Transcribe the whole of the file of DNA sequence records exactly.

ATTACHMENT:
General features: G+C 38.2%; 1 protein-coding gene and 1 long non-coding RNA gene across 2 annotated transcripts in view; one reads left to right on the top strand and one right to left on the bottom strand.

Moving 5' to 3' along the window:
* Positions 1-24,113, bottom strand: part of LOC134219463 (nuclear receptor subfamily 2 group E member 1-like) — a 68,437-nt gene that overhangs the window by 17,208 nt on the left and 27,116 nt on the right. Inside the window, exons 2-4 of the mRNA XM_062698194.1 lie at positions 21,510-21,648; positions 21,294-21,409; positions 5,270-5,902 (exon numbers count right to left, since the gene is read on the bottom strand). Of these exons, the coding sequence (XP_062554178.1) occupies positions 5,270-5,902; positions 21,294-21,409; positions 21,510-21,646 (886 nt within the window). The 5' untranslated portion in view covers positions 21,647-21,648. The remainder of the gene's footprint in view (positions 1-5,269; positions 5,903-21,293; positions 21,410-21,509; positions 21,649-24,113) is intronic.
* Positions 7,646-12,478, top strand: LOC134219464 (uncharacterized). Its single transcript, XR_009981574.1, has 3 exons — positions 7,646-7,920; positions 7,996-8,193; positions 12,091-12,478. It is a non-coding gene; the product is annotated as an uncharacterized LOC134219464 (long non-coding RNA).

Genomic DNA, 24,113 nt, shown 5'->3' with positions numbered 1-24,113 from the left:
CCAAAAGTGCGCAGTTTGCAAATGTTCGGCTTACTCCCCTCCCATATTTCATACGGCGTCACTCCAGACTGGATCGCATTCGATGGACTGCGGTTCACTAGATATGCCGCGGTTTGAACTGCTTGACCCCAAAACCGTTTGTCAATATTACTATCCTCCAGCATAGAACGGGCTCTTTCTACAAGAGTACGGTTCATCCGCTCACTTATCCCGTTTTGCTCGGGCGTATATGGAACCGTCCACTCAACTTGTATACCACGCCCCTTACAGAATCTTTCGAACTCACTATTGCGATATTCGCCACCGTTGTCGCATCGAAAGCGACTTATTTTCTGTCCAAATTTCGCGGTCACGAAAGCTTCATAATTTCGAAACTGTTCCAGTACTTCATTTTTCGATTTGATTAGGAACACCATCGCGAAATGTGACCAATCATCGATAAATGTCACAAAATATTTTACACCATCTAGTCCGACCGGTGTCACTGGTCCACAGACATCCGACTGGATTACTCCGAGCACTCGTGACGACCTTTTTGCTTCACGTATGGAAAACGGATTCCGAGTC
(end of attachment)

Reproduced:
General features: G+C 38.2%; 1 protein-coding gene and 1 long non-coding RNA gene across 2 annotated transcripts in view; one reads left to right on the top strand and one right to left on the bottom strand.

Moving 5' to 3' along the window:
* Positions 1-24,113, bottom strand: part of LOC134219463 (nuclear receptor subfamily 2 group E member 1-like) — a 68,437-nt gene that overhangs the window by 17,208 nt on the left and 27,116 nt on the right. Inside the window, exons 2-4 of the mRNA XM_062698194.1 lie at positions 21,510-21,648; positions 21,294-21,409; positions 5,270-5,902 (exon numbers count right to left, since the gene is read on the bottom strand). Of these exons, the coding sequence (XP_062554178.1) occupies positions 5,270-5,902; positions 21,294-21,409; positions 21,510-21,646 (886 nt within the window). The 5' untranslated portion in view covers positions 21,647-21,648. The remainder of the gene's footprint in view (positions 1-5,269; positions 5,903-21,293; positions 21,410-21,509; positions 21,649-24,113) is intronic.
* Positions 7,646-12,478, top strand: LOC134219464 (uncharacterized). Its single transcript, XR_009981574.1, has 3 exons — positions 7,646-7,920; positions 7,996-8,193; positions 12,091-12,478. It is a non-coding gene; the product is annotated as an uncharacterized LOC134219464 (long non-coding RNA).

Genomic DNA, 24,113 nt, shown 5'->3' with positions numbered 1-24,113 from the left:
CCAAAAGTGCGCAGTTTGCAAATGTTCGGCTTACTCCCCTCCCATATTTCATACGGCGTCACTCCAGACTGGATCGCATTCGATGGACTGCGGTTCACTAGATATGCCGCGGTTTGAACTGCTTGACCCCAAAACCGTTTGTCAATATTACTATCCTCCAGCATAGAACGGGCTCTTTCTACAAGAGTACGGTTCATCCGCTCACTTATCCCGTTTTGCTCGGGCGTATATGGAACCGTCCACTCAACTTGTATACCACGCCCCTTACAGAATCTTTCGAACTCACTATTGCGATATTCGCCACCGTTGTCGCATCGAAAGCGACTTATTTTCTGTCCAAATTTCGCGGTCACGAAAGCTTCATAATTTCGAAACTGTTCCAGTACTTCATTTTTCGATTTGATTAGGAACACCATCGCGAAATGTGACCAATCATCGATAAATGTCACAAAATATTTTACACCATCTAGTCCGACCGGTGTCACTGGTCCACAGACATCCGACTGGATTACTCCGAGCACTCGTGACGACCTTTTTGCTTCACGTATGGAAAACGGATTCCGAGTC